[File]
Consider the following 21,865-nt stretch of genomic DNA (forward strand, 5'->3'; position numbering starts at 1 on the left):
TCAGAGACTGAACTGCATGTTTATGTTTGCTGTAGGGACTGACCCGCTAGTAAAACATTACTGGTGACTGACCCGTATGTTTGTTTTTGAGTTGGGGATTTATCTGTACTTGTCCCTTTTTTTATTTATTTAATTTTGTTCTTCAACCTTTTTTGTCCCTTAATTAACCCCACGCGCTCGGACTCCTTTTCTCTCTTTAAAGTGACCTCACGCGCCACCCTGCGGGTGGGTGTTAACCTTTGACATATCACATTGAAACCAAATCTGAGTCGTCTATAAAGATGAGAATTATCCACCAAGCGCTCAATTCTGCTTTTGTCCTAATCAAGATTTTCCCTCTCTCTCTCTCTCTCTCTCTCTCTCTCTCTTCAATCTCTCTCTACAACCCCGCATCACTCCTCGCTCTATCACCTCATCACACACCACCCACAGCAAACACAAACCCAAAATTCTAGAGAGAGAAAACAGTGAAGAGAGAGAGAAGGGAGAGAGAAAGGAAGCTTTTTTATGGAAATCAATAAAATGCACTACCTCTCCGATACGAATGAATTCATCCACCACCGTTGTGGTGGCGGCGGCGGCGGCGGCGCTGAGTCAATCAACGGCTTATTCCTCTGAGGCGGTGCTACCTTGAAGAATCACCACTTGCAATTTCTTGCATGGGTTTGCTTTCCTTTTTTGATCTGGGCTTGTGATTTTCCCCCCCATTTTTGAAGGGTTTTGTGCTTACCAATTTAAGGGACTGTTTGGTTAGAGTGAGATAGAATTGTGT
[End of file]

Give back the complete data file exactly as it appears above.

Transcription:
Consider the following 21,865-nt stretch of genomic DNA (forward strand, 5'->3'; position numbering starts at 1 on the left):
TCAGAGACTGAACTGCATGTTTATGTTTGCTGTAGGGACTGACCCGCTAGTAAAACATTACTGGTGACTGACCCGTATGTTTGTTTTTGAGTTGGGGATTTATCTGTACTTGTCCCTTTTTTTATTTATTTAATTTTGTTCTTCAACCTTTTTTGTCCCTTAATTAACCCCACGCGCTCGGACTCCTTTTCTCTCTTTAAAGTGACCTCACGCGCCACCCTGCGGGTGGGTGTTAACCTTTGACATATCACATTGAAACCAAATCTGAGTCGTCTATAAAGATGAGAATTATCCACCAAGCGCTCAATTCTGCTTTTGTCCTAATCAAGATTTTCCCTCTCTCTCTCTCTCTCTCTCTCTCTCTCTCTTCAATCTCTCTCTACAACCCCGCATCACTCCTCGCTCTATCACCTCATCACACACCACCCACAGCAAACACAAACCCAAAATTCTAGAGAGAGAAAACAGTGAAGAGAGAGAGAAGGGAGAGAGAAAGGAAGCTTTTTTATGGAAATCAATAAAATGCACTACCTCTCCGATACGAATGAATTCATCCACCACCGTTGTGGTGGCGGCGGCGGCGGCGGCGCTGAGTCAATCAACGGCTTATTCCTCTGAGGCGGTGCTACCTTGAAGAATCACCACTTGCAATTTCTTGCATGGGTTTGCTTTCCTTTTTTGATCTGGGCTTGTGATTTTCCCCCCCATTTTTGAAGGGTTTTGTGCTTACCAATTTAAGGGACTGTTTGGTTAGAGTGAGATAGAATTGTGT